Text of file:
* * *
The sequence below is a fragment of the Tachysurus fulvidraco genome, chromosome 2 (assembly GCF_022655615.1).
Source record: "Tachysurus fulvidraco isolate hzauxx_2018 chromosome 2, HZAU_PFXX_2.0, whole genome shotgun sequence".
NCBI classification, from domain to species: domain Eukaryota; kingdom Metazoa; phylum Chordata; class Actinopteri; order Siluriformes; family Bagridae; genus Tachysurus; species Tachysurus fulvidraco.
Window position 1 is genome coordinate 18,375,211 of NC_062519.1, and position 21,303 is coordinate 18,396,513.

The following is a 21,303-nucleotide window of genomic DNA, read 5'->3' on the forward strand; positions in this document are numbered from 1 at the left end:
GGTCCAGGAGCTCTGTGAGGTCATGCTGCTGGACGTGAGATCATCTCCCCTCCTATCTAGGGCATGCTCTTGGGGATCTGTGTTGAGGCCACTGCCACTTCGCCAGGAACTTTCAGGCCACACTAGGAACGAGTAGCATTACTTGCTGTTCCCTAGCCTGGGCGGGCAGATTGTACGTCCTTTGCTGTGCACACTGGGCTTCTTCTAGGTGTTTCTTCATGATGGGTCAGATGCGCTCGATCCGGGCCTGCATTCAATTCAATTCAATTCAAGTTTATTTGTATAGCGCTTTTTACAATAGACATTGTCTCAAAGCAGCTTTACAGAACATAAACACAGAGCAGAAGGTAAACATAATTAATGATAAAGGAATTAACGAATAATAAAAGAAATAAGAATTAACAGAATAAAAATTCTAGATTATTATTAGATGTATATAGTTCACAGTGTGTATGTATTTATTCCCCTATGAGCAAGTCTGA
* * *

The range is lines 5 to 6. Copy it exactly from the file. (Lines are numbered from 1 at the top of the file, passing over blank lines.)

The following is a 21,303-nucleotide window of genomic DNA, read 5'->3' on the forward strand; positions in this document are numbered from 1 at the left end:
GGTCCAGGAGCTCTGTGAGGTCATGCTGCTGGACGTGAGATCATCTCCCCTCCTATCTAGGGCATGCTCTTGGGGATCTGTGTTGAGGCCACTGCCACTTCGCCAGGAACTTTCAGGCCACACTAGGAACGAGTAGCATTACTTGCTGTTCCCTAGCCTGGGCGGGCAGATTGTACGTCCTTTGCTGTGCACACTGGGCTTCTTCTAGGTGTTTCTTCATGATGGGTCAGATGCGCTCGATCCGGGCCTGCATTCAATTCAATTCAATTCAAGTTTATTTGTATAGCGCTTTTTACAATAGACATTGTCTCAAAGCAGCTTTACAGAACATAAACACAGAGCAGAAGGTAAACATAATTAATGATAAAGGAATTAACGAATAATAAAAGAAATAAGAATTAACAGAATAAAAATTCTAGATTATTATTAGATGTATATAGTTCACAGTGTGTATGTATTTATTCCCCTATGAGCAAGTCTGA